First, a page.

Finance Work How Australia is rebuilding manufacturing after COVID-19
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How Australia is rebuilding manufacturing after COVID-19

Could the pandemic lead to a resurgence in domestic manufacturing? Photo: AAP
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It has been almost three years since the last Holden was made in South Australia.

The decision to close the factory left 950 people out of work and was a terrible milestone in a decades-long collapse in Australian manufacturing.

Where the industry once accounted for 25 per cent of Australia’s gross domestic product, it now accounts for roughly 5 per cent.

But that could soon change.

In exposing the frailty of international supply chains, the pandemic has underscored the importance of making stuff locally and revived hopes of a manufacturing resurgence.

As governments around the world shut down entire industries, companies went without crucial parts and hospitals scrambled to source enough masks and ventilators.

This only added to the panic surrounding COVID-19, but it also provided an opportunity.

After the Department of Industry issued a plea for help, distilleries swapped gin for hand sanitiser, packaging companies started making surgical masks, and a domestic consortium agreed to produce 2000 invasive ventilators.

In a matter of months, companies made changes that would normally take them years to achieve.

“It showed that manufacturing as a capability is highly regarded, has responded to the crisis, and provides better jobs even at difficult times,” Jens Goennemann, managing director of the federally-funded Advanced Manufacturing Growth Centre (AMGC), said of the crisis.

Briefing the media about a new AMGC report, Dr Goennemann said the pandemic had highlighted the importance of manufacturing in the minds of our politicians and created new opportunities for growth.

The report offers 10 ways that manufacturers can develop their business and is aimed at helping Australia become a more innovative and globally competitive country. It hopes to reframe manufacturing not as an industry but as a “capability” that extends beyond production.

And the timing of its release?

Just three weeks before the Treasurer has the opportunity to announce more funding for the sector in a widely anticipated federal budget.

“I hear the language that Australia will always be a manufacturing nation. That is good. So these are the words and we will hopefully see [more funding] on the sixth of October,” Dr Goennemann said.

Harvard University says Australia’s over-reliance on mining means the country is ill-prepared for the future.

The report feeds into AMGC’s overarching mission “to drive innovation, productivity and competitiveness across Australia’s manufacturing industry” – an aim that requires Australia to create value-added goods instead of exporting unprocessed materials.

It’s a solid aspiration for Australia, but one it has often failed to achieve.

Centre for Future Work senior economist Alison Pennington told The New Daily that for decades Australia has “substituted high-productivity, value-added manufacturing for a reliance on unsophisticated resources extraction”.

A recent report by the centre found that if Australia produced as much manufactured output as it consumed, it would generate an extra $180 billion in output and create almost 700,000 direct and indirect jobs.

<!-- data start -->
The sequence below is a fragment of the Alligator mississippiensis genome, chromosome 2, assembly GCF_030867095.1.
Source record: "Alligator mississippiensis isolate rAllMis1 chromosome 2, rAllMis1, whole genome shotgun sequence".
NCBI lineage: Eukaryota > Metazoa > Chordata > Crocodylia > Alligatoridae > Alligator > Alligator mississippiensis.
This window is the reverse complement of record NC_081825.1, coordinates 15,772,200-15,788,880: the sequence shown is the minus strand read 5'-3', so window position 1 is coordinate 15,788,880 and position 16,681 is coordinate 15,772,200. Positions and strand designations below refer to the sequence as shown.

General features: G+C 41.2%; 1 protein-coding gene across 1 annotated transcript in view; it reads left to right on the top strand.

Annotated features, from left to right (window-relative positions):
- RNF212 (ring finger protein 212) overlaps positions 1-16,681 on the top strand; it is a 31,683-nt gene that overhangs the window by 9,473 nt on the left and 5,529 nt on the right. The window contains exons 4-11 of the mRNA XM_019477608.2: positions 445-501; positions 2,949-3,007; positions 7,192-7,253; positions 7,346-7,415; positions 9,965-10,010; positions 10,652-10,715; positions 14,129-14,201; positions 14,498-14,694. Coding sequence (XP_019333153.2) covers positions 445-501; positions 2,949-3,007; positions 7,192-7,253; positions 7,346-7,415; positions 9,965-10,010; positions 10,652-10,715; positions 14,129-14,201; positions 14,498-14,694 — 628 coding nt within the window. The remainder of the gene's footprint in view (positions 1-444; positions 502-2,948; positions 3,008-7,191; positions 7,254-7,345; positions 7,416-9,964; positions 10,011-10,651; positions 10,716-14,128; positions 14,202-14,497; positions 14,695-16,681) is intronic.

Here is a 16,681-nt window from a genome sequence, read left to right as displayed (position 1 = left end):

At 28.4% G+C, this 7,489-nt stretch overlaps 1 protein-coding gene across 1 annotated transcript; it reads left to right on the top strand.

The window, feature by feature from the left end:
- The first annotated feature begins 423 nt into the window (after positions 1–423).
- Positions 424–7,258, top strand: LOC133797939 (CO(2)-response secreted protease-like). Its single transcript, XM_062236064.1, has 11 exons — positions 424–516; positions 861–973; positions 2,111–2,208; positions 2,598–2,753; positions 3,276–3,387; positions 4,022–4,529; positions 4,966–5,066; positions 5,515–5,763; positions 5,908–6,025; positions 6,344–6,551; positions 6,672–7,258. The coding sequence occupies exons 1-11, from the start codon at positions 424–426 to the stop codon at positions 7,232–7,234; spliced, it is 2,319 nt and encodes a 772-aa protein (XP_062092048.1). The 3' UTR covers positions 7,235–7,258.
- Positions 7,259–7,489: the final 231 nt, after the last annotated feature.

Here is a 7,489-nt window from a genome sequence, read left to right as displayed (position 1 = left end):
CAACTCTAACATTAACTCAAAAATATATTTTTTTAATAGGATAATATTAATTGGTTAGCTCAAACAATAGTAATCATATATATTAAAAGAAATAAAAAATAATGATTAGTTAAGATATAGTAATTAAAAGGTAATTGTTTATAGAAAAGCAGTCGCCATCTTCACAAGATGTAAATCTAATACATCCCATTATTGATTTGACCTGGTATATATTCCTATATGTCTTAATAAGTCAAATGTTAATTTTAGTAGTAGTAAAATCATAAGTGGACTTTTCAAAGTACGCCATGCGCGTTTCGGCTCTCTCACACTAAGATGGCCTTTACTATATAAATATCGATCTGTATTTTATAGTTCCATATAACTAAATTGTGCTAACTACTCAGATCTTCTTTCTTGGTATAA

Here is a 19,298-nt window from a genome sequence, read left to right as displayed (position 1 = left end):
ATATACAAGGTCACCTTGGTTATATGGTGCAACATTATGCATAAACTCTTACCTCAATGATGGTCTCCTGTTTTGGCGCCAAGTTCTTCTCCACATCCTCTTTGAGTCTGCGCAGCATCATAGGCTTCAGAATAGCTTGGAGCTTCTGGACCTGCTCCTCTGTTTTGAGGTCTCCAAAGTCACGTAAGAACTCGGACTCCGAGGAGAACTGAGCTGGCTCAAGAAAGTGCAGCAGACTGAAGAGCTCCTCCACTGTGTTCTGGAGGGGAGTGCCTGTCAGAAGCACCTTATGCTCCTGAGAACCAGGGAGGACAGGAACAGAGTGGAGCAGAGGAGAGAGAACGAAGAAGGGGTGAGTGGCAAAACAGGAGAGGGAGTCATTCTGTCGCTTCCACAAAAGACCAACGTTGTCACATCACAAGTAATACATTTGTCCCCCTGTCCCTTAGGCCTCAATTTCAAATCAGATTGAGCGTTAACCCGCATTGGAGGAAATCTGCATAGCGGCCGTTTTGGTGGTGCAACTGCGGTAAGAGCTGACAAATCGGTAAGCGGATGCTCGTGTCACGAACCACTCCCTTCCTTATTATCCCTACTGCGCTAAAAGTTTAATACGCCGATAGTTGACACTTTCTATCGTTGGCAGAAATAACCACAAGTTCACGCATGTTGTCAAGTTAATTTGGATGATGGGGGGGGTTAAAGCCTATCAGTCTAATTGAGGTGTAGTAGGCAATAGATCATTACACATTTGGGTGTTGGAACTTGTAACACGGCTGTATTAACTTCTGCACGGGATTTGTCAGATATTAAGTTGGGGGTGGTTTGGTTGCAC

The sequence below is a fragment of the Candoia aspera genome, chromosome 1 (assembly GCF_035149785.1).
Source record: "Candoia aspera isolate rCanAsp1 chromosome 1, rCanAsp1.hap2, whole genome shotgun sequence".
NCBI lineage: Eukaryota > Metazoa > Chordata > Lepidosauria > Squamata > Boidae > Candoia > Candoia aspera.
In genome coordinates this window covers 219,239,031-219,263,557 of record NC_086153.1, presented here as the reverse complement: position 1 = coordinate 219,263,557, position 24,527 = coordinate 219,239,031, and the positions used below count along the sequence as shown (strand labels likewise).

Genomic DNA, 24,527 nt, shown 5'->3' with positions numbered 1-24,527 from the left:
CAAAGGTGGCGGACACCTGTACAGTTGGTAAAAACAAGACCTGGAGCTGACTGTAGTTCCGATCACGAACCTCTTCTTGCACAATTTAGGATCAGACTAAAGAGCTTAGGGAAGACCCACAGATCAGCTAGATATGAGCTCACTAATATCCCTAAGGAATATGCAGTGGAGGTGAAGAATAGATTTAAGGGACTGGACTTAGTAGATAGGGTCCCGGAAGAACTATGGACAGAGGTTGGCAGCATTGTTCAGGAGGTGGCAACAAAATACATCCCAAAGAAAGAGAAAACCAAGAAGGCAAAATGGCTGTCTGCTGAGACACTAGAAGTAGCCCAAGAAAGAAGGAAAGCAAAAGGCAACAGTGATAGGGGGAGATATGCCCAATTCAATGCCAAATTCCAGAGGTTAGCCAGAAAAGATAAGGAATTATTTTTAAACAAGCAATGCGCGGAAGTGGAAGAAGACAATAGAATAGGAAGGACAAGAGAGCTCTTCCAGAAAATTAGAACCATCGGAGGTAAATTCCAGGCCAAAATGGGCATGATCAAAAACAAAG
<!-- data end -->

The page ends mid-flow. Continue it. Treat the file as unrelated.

“Our economy was already suffering from failures to support domestic manufacturing capacity in sluggish productivity, declining capital investment, less innovation, lost skills and declining job quality,” Ms Pennington said.

“But policy failures to develop our productive capacity pre-crisis are coming to a head. The pandemic should serve as a wake-up call.”

And a 2019 Harvard University study made a similar point.

Ranking Australia 93rd in the world for economic complexity, the study said Australia’s economy was projected to grow slowly as it was “less complex than expected for its income level”.

But green shoots are emerging.

The AMGC has invested $47.9 million into 78 different manufacturing projects since its inception in 2014 – an investment it estimates has created an additional 2176 jobs and boosted GDP by at least $900 million.

Provectus Algae chief executive Nusqe Spanton.

Queensland-based Provectus Algae has been a major beneficiary.

The startup grows specific strains of algae and develops them into products used in the food, pharmaceutical and agricultural sectors, such as the red pigment Astaxanthin, which turns farmed salmon pink.

AMGC has just given the company $250,000 to commercialise a novel manufacturing technology that will see it put on an extra 20 staff members and generate between $5 million and $10 million per year across three to five products.

In January it had a staff of five, but now it has a staff of 14 – making use of molecular biologists, mechatronics engineers, digital marketers, and UX designers to name but a few.

Strategic development manager Martin Asher said the coronavirus pandemic had created new opportunities for the company, as corporates were struggling to get hold of products from overseas and had asked Provectus to make them instead.

He said the support from the AMGC had enabled the company to “gain more traction to establish a greater international interest in our project”.

“Without that support, we wouldn’t have been able to gain as much traction as we have … to solicit the interest that we have now,” Mr Asher told The New Daily.

The company is currently going through its second round of seed funding and hopes to raise $3.5 million by the end of this month.

Mr Asher said it had received an “extraordinary” amount of interest from global investors.